Letter from Abner Nash to George Washington
Nash, Abner, ca. 1740-1786
Volume 15, Pages 176-177
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GOV. ABNER NASH TO GENERAL WASHINGTON.
[From the Washington Papers, No. 44, P. 189.]
Newbern, December 14, 1780.
I have just had the honour to receive your Excellency's favour of the 6th ult. Your favours by Majr. General Greene I did myself the honour to answer some time ago, & expressed how much the Southern States were indebted to you for your attention shewn to their interests in the appointmt. of that Genl. to the Command here, & have no doubt he will effect every advantage for us that we may enable him to do; at the same time must observe that the provision hitherto made by the Assembly of this State in particular for the support of an Army is so inadequate, & the steps taken with regard to the currency & other Matters of the greatest consequence so void of policy, that I fear much distress must yet be indured before we shall become sufficiently wise for our own interests. The resolutions of Congress for filling up our Continental Battalions I have repeatedly & in the most pressing manner recommended to their attention, & have had the mortification as yet to find nothing effectual done. I hope your Excellency's Letter to me on this Subject, w'ch I shall have the Honour of Laying before them in a few days, will move the Assembly to do something Suitable to their rank as a Sovereign State, & indeed absolutely necessary to their political Existence. Of all their Acts respecting the great object of defence I shall not fail to acquaint yr. Excellency as soon as I am afforded an opportunity.
Since the affair of Ferguson's defeat, w'ch did the highest honour to the Militia concerned in it, I hear the noted Col. Tarleton has been defeated by another party of Militia under the com'd of Genl. Sumpter. The Board of War writes me that in this action the British lost 90 men killed & 70 taken prisoners, & that Tarleton himself was wounded in two places, thro' the Body & his Thigh broken. I have had the same accts. from Genls. in different parts of the Country, but having it not from Camp I dare not give it as Fact, tho' I much believe it. I have not heard a word of the Enemy landed in Virga. since they left that country. Immediately
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on their departure I sent express to Genl. Small wood to put him on his Guard. The Enemy have not been intirely free of trouble off Charlestown, & on the Coast in that quarter during this summer; they have suffered very considerably by our privateers, particularly by open Row Boats. These Boats, with forty or fifty men on Board, take almost every thing that comes in their way. Two who went in company returned here this week, after a leave of about 20 days, in w'ch time they took and sent in 12 valuable prizes, besides burning, I think, 4. They also did another important service; they landed in Georgia and took off a Mr. Young, the richest man and greatest Tory in that country, except the Governor; they also brought off a considerable number of his negroes. This Mr. Young is now a prisoner. Here the action is exclaimed against by some moderate men; however, as it is exactly in the line of retaliation, I shall not fail to encourage it, unless I should be overruled. There has been lately a second transportation of Charles Town citizens to Augusta; among these is Mr. Middleton the younger. Even the ladies do not escape their vengeance. Mrs. Kinlock and Mrs. Ben Huger have written to me of their distresses. For the offence of permitting Mrs. Pendleton, who escaped from Charles Town, to stay a night in their house they have been taken from their plantation at Wacomico and carried prisoners to Chas. Town, where they are now confined, and reduced from a state of the greatest affluence to want; and to embitter the condition of Mrs. Huger (the lady of Maj. Huger, who fell in the siege of Charles Town) she has lost two of her small children since she was separated from them, probably for want of care; but what I have mention'd are trifles compared to their daily enormities. I shall on all occasions think myself highly honored in hearing from your Excellency, and shall not fail from time to time giving you such intelligence as I shall think it necessary for our Commander-in-Chief to know,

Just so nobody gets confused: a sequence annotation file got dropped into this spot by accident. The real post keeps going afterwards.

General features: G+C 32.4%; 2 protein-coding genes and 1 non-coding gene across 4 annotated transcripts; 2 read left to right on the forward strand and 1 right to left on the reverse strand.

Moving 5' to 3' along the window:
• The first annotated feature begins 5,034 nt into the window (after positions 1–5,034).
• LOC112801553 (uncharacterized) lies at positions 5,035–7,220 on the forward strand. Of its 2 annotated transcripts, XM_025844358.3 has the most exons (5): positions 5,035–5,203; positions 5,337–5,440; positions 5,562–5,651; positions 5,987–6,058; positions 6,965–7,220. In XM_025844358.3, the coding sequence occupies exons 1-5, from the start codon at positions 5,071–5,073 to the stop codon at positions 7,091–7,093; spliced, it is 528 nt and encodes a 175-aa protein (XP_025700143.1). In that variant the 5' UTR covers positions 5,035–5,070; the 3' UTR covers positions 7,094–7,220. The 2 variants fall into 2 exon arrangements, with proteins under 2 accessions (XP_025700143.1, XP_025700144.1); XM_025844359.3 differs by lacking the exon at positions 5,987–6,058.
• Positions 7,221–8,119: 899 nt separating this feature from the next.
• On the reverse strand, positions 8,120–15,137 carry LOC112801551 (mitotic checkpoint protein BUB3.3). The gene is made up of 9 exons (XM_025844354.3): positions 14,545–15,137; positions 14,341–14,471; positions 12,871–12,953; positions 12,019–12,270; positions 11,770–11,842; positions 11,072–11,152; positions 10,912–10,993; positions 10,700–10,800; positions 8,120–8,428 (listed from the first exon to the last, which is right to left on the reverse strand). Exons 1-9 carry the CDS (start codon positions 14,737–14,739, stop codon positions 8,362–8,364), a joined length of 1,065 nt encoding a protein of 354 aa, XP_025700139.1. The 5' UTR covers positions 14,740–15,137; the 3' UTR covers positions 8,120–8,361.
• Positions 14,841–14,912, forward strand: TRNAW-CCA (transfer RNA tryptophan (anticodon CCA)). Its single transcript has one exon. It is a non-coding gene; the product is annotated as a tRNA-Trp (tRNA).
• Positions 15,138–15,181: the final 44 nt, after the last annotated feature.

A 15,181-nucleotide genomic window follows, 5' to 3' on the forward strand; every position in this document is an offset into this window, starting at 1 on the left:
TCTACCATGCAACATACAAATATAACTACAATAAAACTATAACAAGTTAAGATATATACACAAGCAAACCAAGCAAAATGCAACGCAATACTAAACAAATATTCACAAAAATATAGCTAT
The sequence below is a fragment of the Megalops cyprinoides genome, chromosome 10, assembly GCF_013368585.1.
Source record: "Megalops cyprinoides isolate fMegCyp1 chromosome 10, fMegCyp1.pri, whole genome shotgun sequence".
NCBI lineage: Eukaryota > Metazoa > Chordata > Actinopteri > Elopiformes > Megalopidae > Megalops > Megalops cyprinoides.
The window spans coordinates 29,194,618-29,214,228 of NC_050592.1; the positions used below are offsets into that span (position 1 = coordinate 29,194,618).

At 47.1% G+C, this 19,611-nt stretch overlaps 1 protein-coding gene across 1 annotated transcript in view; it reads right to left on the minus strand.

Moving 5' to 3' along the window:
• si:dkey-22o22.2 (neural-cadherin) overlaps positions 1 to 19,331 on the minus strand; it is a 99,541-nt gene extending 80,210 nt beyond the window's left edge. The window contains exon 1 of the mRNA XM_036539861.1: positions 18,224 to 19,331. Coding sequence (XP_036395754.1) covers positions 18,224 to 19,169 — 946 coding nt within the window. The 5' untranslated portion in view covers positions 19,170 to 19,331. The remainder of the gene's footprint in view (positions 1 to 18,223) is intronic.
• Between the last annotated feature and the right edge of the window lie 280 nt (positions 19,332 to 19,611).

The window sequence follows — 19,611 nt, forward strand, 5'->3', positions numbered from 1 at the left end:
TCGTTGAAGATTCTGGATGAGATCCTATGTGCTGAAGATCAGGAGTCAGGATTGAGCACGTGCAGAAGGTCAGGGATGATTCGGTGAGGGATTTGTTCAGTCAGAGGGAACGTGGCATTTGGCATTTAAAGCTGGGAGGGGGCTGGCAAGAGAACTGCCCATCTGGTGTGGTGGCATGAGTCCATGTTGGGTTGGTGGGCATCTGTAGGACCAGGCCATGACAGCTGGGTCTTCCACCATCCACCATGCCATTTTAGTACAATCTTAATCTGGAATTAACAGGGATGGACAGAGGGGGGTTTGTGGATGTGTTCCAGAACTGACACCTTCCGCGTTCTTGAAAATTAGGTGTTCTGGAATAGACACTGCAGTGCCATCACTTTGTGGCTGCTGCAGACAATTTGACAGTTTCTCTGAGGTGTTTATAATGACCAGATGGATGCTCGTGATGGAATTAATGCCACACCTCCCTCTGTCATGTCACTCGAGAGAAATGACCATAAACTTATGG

And am, with the highest respect and esteem, Sir,
Your Excellency's most obedt. and very Hble. Servant,
I beg yr. Excellency to forward the enclosed Ltr. to Genl. Howe, A. N.
[Endorsed] December 14th, 1780, from Governor Nash.